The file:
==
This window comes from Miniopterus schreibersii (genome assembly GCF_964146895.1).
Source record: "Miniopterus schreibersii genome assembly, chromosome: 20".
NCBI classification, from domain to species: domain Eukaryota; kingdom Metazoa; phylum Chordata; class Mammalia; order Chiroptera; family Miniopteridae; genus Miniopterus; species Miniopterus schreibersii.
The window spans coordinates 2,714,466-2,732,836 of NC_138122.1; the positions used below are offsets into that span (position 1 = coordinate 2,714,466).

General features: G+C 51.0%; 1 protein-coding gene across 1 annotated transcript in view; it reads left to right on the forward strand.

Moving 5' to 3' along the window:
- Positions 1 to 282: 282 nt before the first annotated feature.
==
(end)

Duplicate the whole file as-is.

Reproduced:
This window comes from Miniopterus schreibersii (genome assembly GCF_964146895.1).
Source record: "Miniopterus schreibersii genome assembly, chromosome: 20".
NCBI classification, from domain to species: domain Eukaryota; kingdom Metazoa; phylum Chordata; class Mammalia; order Chiroptera; family Miniopteridae; genus Miniopterus; species Miniopterus schreibersii.
The window spans coordinates 2,714,466-2,732,836 of NC_138122.1; the positions used below are offsets into that span (position 1 = coordinate 2,714,466).

General features: G+C 51.0%; 1 protein-coding gene across 1 annotated transcript in view; it reads left to right on the forward strand.

Moving 5' to 3' along the window:
- Positions 1 to 282: 282 nt before the first annotated feature.